Destinations Asia

Sri Lankan campaign group asks tourists to avoid booking with ‘unethical’ tour operators

Nov 09, 2012 11:30 am

Skift Take

The average tourist puts little thought into the domestic political activities of foreign operators, but it seems that booking through a certified company is the least that foreigners can do to help.

— Samantha Shankman

Free Report: The Changing Business of Extended-Stay Hotels

Bo Jørgensen  / Flickr.com

Buses line up near the beach in southwest Sri Lanka. Bo Jørgensen / Flickr.com


Tour operators have been accused of offering unethical package holidays to Sri Lanka by a human rights pressure group.

The Sri Lanka Campaign for Peace and Justice claims certain hotels, airlines and attractions around the country – including a number of wildlife sanctuaries – have political or financial links to the alleged perpetrators of human rights abuses.

It has launched a campaign called “Think Again” which warns tourists of a “culture of impunity” in Sri Lanka, a country in which “continued abuses thrive”.

The non-profit group listed a number of tour operators on its website who it said were currently offering holiday packages through businesses that “are of concern” and suggested alternatives for travellers to try.

Fred Carver, from Sri Lanka Campaign for Peace and Justice, said he wanted the tourist industry to “open its eyes to what is going on in Sri Lanka and to realise that it is being used in the government’s scheme to disguise militarisation as development.”

The campaign has found support from the charity Tourism Concern which said the claims highlighted “the need for tour operators to take a rights-based approach, which means conducting human rights due diligence on the destinations and packages they offer, in order to identify where these may be linked to rights abuses or abusers.”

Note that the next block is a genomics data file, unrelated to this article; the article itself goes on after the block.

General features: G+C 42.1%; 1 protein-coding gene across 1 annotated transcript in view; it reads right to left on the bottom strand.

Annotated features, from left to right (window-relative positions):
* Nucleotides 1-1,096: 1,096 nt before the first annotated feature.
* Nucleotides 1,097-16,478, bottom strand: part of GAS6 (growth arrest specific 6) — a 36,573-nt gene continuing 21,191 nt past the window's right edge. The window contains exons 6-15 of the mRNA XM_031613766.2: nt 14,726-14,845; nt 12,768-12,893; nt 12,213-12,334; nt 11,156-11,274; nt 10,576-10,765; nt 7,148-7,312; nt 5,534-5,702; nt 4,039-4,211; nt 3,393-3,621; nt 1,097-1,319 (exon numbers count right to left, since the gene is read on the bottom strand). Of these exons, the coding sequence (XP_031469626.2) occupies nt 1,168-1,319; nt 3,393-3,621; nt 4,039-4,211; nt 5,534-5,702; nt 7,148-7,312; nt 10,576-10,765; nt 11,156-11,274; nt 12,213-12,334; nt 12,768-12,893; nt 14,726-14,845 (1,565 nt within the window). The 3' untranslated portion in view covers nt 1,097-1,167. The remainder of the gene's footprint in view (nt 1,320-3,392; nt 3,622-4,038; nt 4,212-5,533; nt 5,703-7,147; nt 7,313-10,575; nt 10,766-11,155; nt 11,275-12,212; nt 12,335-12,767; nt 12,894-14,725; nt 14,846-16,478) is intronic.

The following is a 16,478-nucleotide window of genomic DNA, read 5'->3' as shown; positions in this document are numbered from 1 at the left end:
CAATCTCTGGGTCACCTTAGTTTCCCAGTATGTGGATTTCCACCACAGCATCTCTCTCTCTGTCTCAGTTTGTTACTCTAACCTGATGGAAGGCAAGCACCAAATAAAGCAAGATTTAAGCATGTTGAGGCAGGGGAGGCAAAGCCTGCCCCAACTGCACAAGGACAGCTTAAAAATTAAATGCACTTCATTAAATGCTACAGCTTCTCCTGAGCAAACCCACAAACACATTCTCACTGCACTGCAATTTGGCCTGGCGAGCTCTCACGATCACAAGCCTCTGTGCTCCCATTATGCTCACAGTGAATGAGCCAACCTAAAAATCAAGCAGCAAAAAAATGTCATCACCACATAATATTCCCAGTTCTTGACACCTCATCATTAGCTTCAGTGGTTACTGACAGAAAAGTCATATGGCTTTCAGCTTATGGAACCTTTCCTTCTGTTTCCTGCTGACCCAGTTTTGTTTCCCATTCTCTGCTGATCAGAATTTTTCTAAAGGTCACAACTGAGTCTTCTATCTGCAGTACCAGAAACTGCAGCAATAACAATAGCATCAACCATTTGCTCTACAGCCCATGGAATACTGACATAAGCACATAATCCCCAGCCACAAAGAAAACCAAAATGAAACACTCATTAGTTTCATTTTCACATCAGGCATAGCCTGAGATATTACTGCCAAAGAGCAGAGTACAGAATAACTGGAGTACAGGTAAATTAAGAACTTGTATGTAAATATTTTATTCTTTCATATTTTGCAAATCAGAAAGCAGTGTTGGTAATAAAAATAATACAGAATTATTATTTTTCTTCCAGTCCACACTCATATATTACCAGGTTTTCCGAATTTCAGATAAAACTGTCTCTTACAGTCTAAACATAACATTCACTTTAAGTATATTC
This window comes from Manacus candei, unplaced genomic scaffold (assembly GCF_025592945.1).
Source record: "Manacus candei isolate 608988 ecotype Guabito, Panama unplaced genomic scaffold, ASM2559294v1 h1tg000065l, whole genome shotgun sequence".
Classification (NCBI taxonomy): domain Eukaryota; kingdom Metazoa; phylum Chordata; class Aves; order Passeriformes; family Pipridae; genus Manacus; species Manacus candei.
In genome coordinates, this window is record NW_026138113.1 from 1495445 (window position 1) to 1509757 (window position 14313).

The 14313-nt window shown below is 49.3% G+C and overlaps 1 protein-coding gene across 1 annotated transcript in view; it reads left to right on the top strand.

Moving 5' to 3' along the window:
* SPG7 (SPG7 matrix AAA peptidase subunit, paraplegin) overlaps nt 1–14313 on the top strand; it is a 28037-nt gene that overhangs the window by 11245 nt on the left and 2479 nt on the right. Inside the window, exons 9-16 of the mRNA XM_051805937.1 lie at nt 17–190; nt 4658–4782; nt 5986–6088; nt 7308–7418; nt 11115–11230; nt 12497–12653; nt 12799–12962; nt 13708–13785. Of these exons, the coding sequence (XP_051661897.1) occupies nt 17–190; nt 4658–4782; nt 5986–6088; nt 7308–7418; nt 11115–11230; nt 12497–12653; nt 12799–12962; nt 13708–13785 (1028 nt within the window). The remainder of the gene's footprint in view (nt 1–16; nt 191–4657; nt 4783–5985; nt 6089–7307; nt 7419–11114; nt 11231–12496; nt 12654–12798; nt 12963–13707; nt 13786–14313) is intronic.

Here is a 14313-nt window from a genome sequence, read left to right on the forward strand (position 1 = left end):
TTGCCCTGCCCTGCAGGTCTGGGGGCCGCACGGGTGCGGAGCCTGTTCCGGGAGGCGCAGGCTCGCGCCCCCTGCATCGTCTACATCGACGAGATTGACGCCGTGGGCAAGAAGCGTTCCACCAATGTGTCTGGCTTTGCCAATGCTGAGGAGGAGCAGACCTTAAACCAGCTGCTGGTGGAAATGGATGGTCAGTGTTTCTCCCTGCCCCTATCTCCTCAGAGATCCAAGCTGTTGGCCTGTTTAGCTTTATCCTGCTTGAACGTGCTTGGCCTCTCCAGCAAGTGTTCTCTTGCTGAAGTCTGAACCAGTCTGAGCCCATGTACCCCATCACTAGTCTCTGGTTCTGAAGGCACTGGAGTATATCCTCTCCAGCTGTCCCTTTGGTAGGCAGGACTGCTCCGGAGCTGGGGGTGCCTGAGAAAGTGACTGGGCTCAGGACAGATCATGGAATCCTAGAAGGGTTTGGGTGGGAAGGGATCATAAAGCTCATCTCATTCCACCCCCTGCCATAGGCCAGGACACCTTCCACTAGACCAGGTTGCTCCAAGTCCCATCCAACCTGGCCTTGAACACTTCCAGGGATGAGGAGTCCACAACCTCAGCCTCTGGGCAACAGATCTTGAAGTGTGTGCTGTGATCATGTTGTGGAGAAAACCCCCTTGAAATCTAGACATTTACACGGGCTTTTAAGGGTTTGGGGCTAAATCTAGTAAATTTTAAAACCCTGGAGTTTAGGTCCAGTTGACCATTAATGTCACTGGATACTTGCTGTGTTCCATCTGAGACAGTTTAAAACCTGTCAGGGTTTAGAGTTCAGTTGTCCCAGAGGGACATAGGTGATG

Tourism Concern said the solution was not for tourists to avoid Sri Lanka, however, as many locals are highly dependent upon tourism for jobs and livelihoods. “Tourists could seek out smaller family-run hotels or guesthouses, or community-based tourism schemes,” a spokeswoman suggested, “such as those featured in Tourism Concern’s Ethical Travel Guide .”

The Association of British Travel Agents (ABTA) and tour operators contacted by Telegraph Travel said they took the allegations seriously.

Speaking on behalf of the tour operators, Nikki White, ABTA’s Head of Destinations and Sustainability, said: “ABTA and its members take our responsibilities with regards to human rights very seriously and we work with a number of organisations, including Tourism Concern, to monitor, identify and address any issues in travel destinations.”

She added that ABTA had no experience of the Sri Lanka Campaign for Peace and Justice but said it would “look more closely into this organisation and the points that have been raised.”

Virgin Holidays, one of the operators listed on the campaign website as using businesses that “are of concern”, said: “We encourage all of the hoteliers we work with to join the Travelife certification scheme – run by ABTA – which helps them to manage their environmental and social responsibilities.”

A spokesman for Kuoni, another operator listed, said it has started conducting a “human rights impact assessment” in partnership with Tourism Concern, which it plans to standardise and roll out to various destinations.

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